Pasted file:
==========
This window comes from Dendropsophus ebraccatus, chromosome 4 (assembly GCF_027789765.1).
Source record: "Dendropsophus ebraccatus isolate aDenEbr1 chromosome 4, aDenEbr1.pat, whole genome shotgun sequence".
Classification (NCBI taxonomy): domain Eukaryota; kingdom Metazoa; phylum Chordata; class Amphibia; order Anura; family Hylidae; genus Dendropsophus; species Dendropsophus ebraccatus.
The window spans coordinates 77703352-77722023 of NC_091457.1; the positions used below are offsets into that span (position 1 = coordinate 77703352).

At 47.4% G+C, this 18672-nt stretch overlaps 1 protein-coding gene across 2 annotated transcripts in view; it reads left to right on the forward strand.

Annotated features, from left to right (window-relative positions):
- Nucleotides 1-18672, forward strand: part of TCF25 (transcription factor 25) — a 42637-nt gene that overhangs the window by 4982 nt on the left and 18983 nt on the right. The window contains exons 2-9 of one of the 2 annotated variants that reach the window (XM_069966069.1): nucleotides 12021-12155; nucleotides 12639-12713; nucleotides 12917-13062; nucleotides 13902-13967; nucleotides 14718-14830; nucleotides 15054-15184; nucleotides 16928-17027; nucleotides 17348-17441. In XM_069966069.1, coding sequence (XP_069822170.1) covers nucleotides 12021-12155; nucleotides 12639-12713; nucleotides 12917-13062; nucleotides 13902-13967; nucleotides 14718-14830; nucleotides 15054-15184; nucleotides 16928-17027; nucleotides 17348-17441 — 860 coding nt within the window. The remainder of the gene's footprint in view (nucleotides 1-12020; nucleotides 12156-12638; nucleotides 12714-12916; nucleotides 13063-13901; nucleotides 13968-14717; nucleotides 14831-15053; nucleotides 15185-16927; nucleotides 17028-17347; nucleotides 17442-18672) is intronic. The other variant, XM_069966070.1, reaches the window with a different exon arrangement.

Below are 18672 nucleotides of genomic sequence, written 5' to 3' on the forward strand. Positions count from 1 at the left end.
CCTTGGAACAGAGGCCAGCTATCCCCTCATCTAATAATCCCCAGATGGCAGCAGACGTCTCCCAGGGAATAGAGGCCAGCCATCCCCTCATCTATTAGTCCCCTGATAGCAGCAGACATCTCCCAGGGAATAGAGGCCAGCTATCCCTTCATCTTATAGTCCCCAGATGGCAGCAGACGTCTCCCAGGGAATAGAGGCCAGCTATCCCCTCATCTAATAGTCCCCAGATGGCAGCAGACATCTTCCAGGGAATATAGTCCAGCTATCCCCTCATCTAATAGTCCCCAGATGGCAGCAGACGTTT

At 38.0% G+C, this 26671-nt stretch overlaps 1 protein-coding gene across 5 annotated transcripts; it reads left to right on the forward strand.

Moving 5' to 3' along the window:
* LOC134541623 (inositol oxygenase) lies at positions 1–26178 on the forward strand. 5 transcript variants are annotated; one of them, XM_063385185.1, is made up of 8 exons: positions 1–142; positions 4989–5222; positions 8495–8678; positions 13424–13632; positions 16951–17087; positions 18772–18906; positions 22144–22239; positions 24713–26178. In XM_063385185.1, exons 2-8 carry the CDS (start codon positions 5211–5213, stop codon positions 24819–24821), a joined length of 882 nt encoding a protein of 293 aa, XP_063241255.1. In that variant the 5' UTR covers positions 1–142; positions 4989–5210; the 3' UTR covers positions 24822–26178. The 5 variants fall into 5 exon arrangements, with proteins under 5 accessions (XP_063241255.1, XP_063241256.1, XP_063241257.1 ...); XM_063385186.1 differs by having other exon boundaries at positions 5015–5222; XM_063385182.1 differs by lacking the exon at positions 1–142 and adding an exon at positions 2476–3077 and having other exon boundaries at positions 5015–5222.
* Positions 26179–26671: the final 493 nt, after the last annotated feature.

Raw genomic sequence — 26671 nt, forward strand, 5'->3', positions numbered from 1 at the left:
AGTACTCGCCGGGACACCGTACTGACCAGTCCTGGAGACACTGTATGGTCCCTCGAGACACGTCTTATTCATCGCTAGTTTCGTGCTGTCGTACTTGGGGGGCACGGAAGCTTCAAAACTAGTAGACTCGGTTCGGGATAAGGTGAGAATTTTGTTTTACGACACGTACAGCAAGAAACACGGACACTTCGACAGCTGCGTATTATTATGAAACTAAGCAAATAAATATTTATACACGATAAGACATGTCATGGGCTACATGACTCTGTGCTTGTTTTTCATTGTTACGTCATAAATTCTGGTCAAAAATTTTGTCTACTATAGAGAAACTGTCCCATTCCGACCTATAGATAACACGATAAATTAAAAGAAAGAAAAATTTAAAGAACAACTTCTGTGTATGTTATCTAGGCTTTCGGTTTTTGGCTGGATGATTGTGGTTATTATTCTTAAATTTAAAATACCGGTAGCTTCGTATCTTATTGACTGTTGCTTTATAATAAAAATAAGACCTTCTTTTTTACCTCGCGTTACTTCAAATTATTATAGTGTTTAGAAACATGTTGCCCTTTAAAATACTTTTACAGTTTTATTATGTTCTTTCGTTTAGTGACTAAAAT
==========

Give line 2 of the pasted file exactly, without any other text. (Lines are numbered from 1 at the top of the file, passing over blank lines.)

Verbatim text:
Source record: "Dendropsophus ebraccatus isolate aDenEbr1 chromosome 4, aDenEbr1.pat, whole genome shotgun sequence".